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Lack of financial resources has so far been the major constraintto the development of neurosurgery in the developing world . And in that field, as in others, the gap is widening between developed and developing countries. The worldwide ratio is 1 neurosurgeon / 200,000 people. In Subsaharan Africa, the ratio is 1/ 6,400,000 people !!

One can hardly imagine practising neurosurgery today without CUSA, CTscan, MRI, surgical navigation. The high costs associated with those equipments and instruments have made inaccessible to a great number of developing countries and to their 5 billion inhabitants. Access to widespread techniques is also hindered by organisational bottlenecks (lack of stock, mismanagement, poor maintenance, etc.)

In Africa, with an average wage of less than $60 per month, the average african must meet the basic needs (education, health, food) of an household of ten or more persons. And a CT scan test costs between $60 and $100, a lumbar disc excision, between $300 and $1000 at a so-called social rate !! Such is the reality !

After being trained in top schools and renowned institutions abroad, most neurosurgeons from developing countries have to cope with those harsh realities combined with a total lack of adequate facilities when they return to their respective countries. This state of affairs usually triggers a “cultural shock” which inhibits and paralyses their action. And their costly trai – ning becomes useless. However there is a critical need for neurosurgical treatment. What should we do? Give up? Certainly not!

To contribute to the development of neurosurgery in our part of the world, we must be creative and imaginative in order to fulfill our mission, which is the provision of health care to our peoples. We need to take inspiration from the experience of our teachers, colleagues and adopt a critical approach to their legacy, modernising and adapting current techniques and validating them.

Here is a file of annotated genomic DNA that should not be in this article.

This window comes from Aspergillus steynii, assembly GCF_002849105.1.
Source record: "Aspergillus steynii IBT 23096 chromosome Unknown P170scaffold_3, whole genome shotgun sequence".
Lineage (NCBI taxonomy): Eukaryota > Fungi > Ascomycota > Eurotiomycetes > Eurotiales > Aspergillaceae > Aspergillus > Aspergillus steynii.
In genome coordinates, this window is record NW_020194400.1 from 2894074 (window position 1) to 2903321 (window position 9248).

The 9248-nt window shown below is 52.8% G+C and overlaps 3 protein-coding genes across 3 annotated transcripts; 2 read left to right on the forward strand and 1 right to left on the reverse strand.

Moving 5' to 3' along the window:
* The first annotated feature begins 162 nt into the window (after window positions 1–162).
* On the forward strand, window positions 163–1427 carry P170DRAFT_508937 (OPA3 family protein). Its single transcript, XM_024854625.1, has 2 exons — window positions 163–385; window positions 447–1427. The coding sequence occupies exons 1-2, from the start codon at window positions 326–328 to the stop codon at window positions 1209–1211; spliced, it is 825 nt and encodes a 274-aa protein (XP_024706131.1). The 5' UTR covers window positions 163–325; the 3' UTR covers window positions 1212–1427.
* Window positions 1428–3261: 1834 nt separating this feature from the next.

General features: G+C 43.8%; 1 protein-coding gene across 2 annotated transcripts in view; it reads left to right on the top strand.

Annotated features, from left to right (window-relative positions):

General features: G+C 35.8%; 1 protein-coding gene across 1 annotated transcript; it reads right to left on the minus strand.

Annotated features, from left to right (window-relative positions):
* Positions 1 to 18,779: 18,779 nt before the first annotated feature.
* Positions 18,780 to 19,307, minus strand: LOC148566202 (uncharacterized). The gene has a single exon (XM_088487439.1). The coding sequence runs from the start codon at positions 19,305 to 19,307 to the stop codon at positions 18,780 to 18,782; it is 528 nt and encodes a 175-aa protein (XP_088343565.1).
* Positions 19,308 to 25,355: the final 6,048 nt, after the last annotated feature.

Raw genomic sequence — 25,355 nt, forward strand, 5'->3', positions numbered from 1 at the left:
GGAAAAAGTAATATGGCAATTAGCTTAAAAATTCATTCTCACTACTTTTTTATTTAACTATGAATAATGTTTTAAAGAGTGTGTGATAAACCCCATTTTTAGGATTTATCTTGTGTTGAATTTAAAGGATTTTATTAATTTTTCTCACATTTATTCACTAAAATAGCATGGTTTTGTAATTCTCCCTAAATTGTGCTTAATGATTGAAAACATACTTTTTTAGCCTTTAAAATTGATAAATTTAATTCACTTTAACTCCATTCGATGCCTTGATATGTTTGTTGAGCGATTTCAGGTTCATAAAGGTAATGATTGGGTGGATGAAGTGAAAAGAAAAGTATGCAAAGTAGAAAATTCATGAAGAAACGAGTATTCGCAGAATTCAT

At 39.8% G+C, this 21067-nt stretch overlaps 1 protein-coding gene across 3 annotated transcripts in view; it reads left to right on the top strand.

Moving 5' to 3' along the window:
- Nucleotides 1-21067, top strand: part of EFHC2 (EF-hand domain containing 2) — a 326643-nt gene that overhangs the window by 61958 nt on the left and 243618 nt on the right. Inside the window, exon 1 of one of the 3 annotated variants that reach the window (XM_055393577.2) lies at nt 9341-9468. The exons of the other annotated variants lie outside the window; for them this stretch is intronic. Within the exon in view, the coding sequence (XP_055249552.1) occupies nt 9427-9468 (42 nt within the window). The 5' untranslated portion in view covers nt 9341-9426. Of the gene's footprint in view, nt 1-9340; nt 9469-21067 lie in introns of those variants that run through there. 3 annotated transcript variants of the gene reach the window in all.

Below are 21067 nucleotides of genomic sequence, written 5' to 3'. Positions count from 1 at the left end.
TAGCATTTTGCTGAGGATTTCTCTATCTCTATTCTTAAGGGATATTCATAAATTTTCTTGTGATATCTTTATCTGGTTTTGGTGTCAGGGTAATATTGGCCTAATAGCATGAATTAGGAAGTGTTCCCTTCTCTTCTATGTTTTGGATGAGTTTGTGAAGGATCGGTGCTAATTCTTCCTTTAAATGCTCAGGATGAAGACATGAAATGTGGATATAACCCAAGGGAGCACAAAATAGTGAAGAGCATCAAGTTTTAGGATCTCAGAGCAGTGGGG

The establishment of a WORKING GROUP, under the auspices of the Pan African Association of Neuro l ogical Sciences (PAANS), the World Federation of Neurological Societies and in close collaboration with the South and African neurosurgeons, should be considered. The role of such an organ would be to study and propose ALTERNATIVE solutions for the development of neurosurgery.

Any proposal for neurosurgical practice in the developing world would have to be based on a multidisciplinary dialogue : neurosurgeon, neuroradiologist, neuro-anesthesiologist, neurophysiologist, engineer, nurse and manufacturer’s partners. The proposals have to define a technical logistic, which would account for local realities, and they have to be developed with the following criteria in mind :
• diagnostic and therapeutic efficiency
• low iatrogenic effects
• best value for money
• self made.

The search for technical ease must in no way replace our calling to care for the sick with efficient means, in line of course with the code of ethics we follow.

The experience of Zimbabwe, which is quite convincing with the development of the Dr Levi’s valve (Harare) ($ 20) , and the resection of intramedullary spinal cord in two stage technique by Dr Kalangu, should serve as an inspiring example.

It is also appropriate to commend the work of Drs Choux and Samii whose efforts have led to the commercialisation of a relatively cheap equipment : Valve, Basic Set of Neurosurgical Instruments.

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ISSN: 1992-2647